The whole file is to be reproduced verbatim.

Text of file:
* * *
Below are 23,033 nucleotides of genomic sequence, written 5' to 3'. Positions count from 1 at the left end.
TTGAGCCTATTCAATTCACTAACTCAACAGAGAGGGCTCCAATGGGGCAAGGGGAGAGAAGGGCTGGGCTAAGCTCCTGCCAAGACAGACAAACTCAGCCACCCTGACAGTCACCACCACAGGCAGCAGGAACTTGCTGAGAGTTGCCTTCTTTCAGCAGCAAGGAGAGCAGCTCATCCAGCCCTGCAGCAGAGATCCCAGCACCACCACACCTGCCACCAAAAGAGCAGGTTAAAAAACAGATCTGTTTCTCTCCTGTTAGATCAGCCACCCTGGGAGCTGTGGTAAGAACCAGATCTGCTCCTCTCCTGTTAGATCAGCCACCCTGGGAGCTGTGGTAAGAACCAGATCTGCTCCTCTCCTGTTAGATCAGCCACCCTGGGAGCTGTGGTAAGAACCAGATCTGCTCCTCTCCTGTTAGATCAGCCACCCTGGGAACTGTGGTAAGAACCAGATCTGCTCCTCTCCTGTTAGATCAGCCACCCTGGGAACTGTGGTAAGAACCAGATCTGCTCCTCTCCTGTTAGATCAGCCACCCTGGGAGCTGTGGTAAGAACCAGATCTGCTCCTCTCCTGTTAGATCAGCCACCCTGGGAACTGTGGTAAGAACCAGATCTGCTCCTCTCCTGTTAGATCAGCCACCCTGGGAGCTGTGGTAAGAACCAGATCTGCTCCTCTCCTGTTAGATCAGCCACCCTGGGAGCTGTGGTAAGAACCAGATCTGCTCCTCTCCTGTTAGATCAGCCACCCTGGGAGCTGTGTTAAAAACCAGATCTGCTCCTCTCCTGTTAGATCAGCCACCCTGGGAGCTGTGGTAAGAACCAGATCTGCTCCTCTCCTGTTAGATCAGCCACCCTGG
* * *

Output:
Below are 23,033 nucleotides of genomic sequence, written 5' to 3'. Positions count from 1 at the left end.
TTGAGCCTATTCAATTCACTAACTCAACAGAGAGGGCTCCAATGGGGCAAGGGGAGAGAAGGGCTGGGCTAAGCTCCTGCCAAGACAGACAAACTCAGCCACCCTGACAGTCACCACCACAGGCAGCAGGAACTTGCTGAGAGTTGCCTTCTTTCAGCAGCAAGGAGAGCAGCTCATCCAGCCCTGCAGCAGAGATCCCAGCACCACCACACCTGCCACCAAAAGAGCAGGTTAAAAAACAGATCTGTTTCTCTCCTGTTAGATCAGCCACCCTGGGAGCTGTGGTAAGAACCAGATCTGCTCCTCTCCTGTTAGATCAGCCACCCTGGGAGCTGTGGTAAGAACCAGATCTGCTCCTCTCCTGTTAGATCAGCCACCCTGGGAGCTGTGGTAAGAACCAGATCTGCTCCTCTCCTGTTAGATCAGCCACCCTGGGAACTGTGGTAAGAACCAGATCTGCTCCTCTCCTGTTAGATCAGCCACCCTGGGAACTGTGGTAAGAACCAGATCTGCTCCTCTCCTGTTAGATCAGCCACCCTGGGAGCTGTGGTAAGAACCAGATCTGCTCCTCTCCTGTTAGATCAGCCACCCTGGGAACTGTGGTAAGAACCAGATCTGCTCCTCTCCTGTTAGATCAGCCACCCTGGGAGCTGTGGTAAGAACCAGATCTGCTCCTCTCCTGTTAGATCAGCCACCCTGGGAGCTGTGGTAAGAACCAGATCTGCTCCTCTCCTGTTAGATCAGCCACCCTGGGAGCTGTGTTAAAAACCAGATCTGCTCCTCTCCTGTTAGATCAGCCACCCTGGGAGCTGTGGTAAGAACCAGATCTGCTCCTCTCCTGTTAGATCAGCCACCCTGG